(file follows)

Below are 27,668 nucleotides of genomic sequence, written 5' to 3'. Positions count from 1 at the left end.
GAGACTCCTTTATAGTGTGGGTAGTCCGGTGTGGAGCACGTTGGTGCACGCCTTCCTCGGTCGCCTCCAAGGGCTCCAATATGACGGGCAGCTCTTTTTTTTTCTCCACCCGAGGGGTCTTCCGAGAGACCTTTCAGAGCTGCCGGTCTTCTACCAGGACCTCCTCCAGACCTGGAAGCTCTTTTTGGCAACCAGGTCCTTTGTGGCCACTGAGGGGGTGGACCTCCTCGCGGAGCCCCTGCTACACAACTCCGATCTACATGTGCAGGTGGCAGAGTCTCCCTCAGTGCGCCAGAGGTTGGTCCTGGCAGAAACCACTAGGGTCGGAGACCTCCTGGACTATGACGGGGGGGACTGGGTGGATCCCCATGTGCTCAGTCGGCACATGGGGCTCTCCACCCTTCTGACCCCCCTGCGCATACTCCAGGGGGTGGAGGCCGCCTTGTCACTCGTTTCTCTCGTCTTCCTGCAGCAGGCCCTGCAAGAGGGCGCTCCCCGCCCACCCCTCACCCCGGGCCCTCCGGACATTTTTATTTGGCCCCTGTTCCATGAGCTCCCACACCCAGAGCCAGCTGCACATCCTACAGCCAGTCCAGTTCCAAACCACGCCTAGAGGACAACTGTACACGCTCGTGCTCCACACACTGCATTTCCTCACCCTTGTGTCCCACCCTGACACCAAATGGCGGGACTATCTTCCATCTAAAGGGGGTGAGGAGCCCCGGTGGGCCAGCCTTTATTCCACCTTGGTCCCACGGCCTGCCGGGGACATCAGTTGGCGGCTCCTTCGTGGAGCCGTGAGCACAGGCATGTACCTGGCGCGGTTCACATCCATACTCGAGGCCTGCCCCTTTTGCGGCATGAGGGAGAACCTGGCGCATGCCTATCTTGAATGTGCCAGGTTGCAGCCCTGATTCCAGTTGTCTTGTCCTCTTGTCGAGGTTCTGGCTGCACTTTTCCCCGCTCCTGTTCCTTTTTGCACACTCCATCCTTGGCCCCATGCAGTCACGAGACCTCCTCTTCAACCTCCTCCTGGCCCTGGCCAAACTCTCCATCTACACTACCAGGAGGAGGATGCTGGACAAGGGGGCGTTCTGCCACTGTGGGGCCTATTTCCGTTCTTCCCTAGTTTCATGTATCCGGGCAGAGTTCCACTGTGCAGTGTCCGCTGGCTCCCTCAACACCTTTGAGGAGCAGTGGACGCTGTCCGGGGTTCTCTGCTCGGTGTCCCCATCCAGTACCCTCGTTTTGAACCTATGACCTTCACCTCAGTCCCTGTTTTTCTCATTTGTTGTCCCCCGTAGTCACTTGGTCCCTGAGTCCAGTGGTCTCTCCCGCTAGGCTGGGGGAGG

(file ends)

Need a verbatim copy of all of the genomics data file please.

Below are 27,668 nucleotides of genomic sequence, written 5' to 3'. Positions count from 1 at the left end.
GAGACTCCTTTATAGTGTGGGTAGTCCGGTGTGGAGCACGTTGGTGCACGCCTTCCTCGGTCGCCTCCAAGGGCTCCAATATGACGGGCAGCTCTTTTTTTTTCTCCACCCGAGGGGTCTTCCGAGAGACCTTTCAGAGCTGCCGGTCTTCTACCAGGACCTCCTCCAGACCTGGAAGCTCTTTTTGGCAACCAGGTCCTTTGTGGCCACTGAGGGGGTGGACCTCCTCGCGGAGCCCCTGCTACACAACTCCGATCTACATGTGCAGGTGGCAGAGTCTCCCTCAGTGCGCCAGAGGTTGGTCCTGGCAGAAACCACTAGGGTCGGAGACCTCCTGGACTATGACGGGGGGGACTGGGTGGATCCCCATGTGCTCAGTCGGCACATGGGGCTCTCCACCCTTCTGACCCCCCTGCGCATACTCCAGGGGGTGGAGGCCGCCTTGTCACTCGTTTCTCTCGTCTTCCTGCAGCAGGCCCTGCAAGAGGGCGCTCCCCGCCCACCCCTCACCCCGGGCCCTCCGGACATTTTTATTTGGCCCCTGTTCCATGAGCTCCCACACCCAGAGCCAGCTGCACATCCTACAGCCAGTCCAGTTCCAAACCACGCCTAGAGGACAACTGTACACGCTCGTGCTCCACACACTGCATTTCCTCACCCTTGTGTCCCACCCTGACACCAAATGGCGGGACTATCTTCCATCTAAAGGGGGTGAGGAGCCCCGGTGGGCCAGCCTTTATTCCACCTTGGTCCCACGGCCTGCCGGGGACATCAGTTGGCGGCTCCTTCGTGGAGCCGTGAGCACAGGCATGTACCTGGCGCGGTTCACATCCATACTCGAGGCCTGCCCCTTTTGCGGCATGAGGGAGAACCTGGCGCATGCCTATCTTGAATGTGCCAGGTTGCAGCCCTGATTCCAGTTGTCTTGTCCTCTTGTCGAGGTTCTGGCTGCACTTTTCCCCGCTCCTGTTCCTTTTTGCACACTCCATCCTTGGCCCCATGCAGTCACGAGACCTCCTCTTCAACCTCCTCCTGGCCCTGGCCAAACTCTCCATCTACACTACCAGGAGGAGGATGCTGGACAAGGGGGCGTTCTGCCACTGTGGGGCCTATTTCCGTTCTTCCCTAGTTTCATGTATCCGGGCAGAGTTCCACTGTGCAGTGTCCGCTGGCTCCCTCAACACCTTTGAGGAGCAGTGGACGCTGTCCGGGGTTCTCTGCTCGGTGTCCCCATCCAGTACCCTCGTTTTGAACCTATGACCTTCACCTCAGTCCCTGTTTTTCTCATTTGTTGTCCCCCGTAGTCACTTGGTCCCTGAGTCCAGTGGTCTCTCCCGCTAGGCTGGGGGAGG